The biggest challenge in reaching the arc is to “freeze” or to attach or fuse the electrode. This is because the electrode tip melts and connects the electrode to the cold base metal until it is withdrawn from the contact.
When you lose the arc, you shouldn’t continue your process as there will be slag on the surface. Make sure to clean the slag before laying a new layer. Otherwise, you will get weak and dirty weld.
An electrode will soon be overheated by the additionally high current resulting from the “short circuit” and melt or flux until the circuit breaks down. The electrode holder will usually free the electrode by giving a quick snap backward from the direction of travel. If not, the circuit must be opened when the electrode is released from the holder.
Be steady and hold the gap.
It involves a lot of practice because various electrode diameters and welding amplification have to vary from the tip of the electrode into the workpiece. Still, if you can continuously keep the breakage, the electrode to the workpiece will continue throughout the electrical arc. The arc distance will usually not exceed the diameter of the electrode.
Use the arc by keeping the electrode from the workpiece at around 1/8 inch to 3/16 inch and then continue on the direction you wish to melt. The metal will fill the molten metal pool and create the weld as you push the electrode.
Controlling the arc is the most challenging part of stick welding. If you want to make a deep penetration, move the electrode slowly. On the other hand, a wider bead will require the electrode tip’s zig-zag or weave moving.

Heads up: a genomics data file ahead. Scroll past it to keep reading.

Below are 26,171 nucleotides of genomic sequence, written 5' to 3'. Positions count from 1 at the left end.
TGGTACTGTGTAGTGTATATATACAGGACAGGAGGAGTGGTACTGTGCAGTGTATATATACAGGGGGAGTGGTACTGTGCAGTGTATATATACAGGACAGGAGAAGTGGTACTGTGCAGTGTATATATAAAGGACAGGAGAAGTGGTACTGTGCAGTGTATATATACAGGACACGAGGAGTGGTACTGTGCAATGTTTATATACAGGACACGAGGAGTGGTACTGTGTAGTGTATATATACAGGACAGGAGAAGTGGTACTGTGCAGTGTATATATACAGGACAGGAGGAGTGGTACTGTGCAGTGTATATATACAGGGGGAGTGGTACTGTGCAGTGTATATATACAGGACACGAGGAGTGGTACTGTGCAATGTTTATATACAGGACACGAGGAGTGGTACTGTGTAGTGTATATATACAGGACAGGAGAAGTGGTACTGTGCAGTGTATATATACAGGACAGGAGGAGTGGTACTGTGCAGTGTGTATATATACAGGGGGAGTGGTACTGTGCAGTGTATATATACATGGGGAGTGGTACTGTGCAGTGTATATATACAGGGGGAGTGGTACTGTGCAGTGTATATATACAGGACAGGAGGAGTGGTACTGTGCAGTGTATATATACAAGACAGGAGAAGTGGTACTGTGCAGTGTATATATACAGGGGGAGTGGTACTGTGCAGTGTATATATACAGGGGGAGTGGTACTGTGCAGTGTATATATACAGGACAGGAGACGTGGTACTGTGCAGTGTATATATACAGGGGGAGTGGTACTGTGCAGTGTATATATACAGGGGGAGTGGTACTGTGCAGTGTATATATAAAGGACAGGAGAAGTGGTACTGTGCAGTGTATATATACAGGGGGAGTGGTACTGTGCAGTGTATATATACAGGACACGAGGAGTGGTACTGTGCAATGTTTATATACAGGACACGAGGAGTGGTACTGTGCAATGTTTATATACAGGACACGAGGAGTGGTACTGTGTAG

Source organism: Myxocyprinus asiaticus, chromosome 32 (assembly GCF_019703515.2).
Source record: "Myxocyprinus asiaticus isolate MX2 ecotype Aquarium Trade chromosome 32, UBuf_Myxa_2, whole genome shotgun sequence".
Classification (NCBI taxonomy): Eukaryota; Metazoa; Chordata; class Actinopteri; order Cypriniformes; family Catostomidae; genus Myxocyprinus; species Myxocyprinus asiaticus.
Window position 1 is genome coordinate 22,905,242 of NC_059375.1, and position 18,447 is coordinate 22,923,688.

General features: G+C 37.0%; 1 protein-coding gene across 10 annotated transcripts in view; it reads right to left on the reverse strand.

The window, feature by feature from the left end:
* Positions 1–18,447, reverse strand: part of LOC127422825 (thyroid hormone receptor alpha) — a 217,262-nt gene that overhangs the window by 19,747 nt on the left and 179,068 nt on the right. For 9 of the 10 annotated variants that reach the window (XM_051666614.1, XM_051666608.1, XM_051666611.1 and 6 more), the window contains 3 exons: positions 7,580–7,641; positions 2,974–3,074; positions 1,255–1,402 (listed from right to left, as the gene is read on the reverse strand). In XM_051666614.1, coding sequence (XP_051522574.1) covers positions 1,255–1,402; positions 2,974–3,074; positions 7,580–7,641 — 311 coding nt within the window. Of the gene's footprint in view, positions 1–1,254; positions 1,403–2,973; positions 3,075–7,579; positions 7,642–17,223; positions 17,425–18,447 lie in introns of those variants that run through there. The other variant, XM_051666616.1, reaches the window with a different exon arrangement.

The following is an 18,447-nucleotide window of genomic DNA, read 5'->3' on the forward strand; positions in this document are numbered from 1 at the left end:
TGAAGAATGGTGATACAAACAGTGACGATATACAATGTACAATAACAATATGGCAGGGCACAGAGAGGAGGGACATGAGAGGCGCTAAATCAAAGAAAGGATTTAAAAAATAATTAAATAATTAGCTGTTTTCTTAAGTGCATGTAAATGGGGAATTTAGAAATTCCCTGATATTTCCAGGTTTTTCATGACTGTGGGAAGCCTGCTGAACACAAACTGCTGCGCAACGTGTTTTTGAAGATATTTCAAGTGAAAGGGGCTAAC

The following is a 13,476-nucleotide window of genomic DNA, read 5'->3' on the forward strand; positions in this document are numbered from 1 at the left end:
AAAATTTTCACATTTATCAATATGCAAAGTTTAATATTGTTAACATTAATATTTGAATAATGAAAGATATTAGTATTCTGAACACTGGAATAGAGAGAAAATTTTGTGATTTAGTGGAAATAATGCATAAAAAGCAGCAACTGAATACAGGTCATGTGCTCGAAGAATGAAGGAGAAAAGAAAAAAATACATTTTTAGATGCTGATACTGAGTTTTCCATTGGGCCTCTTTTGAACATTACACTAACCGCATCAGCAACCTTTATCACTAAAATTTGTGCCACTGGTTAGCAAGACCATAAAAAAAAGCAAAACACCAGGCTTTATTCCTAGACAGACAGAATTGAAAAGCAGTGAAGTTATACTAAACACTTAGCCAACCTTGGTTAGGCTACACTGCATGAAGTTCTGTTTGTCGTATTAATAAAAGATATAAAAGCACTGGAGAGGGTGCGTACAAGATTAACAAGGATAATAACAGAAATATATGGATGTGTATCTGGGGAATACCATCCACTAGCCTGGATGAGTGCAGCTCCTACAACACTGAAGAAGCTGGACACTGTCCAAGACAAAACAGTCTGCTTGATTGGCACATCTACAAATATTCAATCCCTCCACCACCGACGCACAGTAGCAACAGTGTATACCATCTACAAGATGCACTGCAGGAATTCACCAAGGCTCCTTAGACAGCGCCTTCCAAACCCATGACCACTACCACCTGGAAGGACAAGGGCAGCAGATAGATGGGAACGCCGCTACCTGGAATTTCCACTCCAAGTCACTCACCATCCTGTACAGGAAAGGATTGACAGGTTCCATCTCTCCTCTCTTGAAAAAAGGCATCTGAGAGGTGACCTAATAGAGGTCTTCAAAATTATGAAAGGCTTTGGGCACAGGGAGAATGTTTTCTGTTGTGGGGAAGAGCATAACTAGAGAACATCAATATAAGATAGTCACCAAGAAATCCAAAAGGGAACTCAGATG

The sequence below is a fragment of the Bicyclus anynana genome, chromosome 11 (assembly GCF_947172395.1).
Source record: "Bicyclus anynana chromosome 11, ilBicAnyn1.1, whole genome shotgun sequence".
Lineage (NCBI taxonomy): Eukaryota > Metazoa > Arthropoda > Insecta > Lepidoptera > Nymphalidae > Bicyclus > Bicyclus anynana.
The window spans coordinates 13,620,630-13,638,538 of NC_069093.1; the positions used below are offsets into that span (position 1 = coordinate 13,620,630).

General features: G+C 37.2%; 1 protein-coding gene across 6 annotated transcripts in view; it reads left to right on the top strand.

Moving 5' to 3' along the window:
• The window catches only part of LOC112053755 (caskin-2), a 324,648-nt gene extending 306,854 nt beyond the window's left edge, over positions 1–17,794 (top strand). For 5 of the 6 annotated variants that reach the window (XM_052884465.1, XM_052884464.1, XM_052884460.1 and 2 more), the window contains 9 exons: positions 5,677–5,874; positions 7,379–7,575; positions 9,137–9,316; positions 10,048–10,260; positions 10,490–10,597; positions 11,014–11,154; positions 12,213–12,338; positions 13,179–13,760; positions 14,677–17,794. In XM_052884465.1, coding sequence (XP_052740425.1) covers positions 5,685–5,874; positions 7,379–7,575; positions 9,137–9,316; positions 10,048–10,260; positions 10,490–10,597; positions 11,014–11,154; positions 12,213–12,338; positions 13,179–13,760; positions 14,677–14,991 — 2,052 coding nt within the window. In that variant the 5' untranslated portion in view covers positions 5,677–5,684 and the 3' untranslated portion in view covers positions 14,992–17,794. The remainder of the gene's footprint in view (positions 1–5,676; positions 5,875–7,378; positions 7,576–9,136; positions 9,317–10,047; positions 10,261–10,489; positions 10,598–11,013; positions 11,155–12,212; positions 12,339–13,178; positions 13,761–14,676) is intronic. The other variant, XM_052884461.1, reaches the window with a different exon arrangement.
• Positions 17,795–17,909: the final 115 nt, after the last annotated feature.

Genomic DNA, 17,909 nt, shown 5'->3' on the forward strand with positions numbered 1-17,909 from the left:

Chip off the slag
After finishing your weld, you will find slag on the top of your weld bead. Chip off the slag and use a wire brush to remove any remaining slag and foreign particles. You can use an angle grinder to flatten the weld bead you have made. It will help you to examine the weld bead if there is any defect has occurred.
You may want to apply water to cool it down, but it is not necessary to apply water as it is supposed to cool down if you weld the piece correctly.
Painting can be done to protect your weld from being corroded.
Make sure the connections are correctly established and inspect it often to minimize the possibility of electric shock. Never start your welding in wet conditions.
Put on full sleeve shirts, and long pants as the arc’s bright light can cause a sunburn-like burn.
Put on all the safety equipment.
See the warnings and precautions in the citations.
Do not hold the electrode too closely as it creates an unstable arc that may douse itself because of the decreasing welding voltage.
What is the type of stick welder should I use for the best all-around use? AC or DC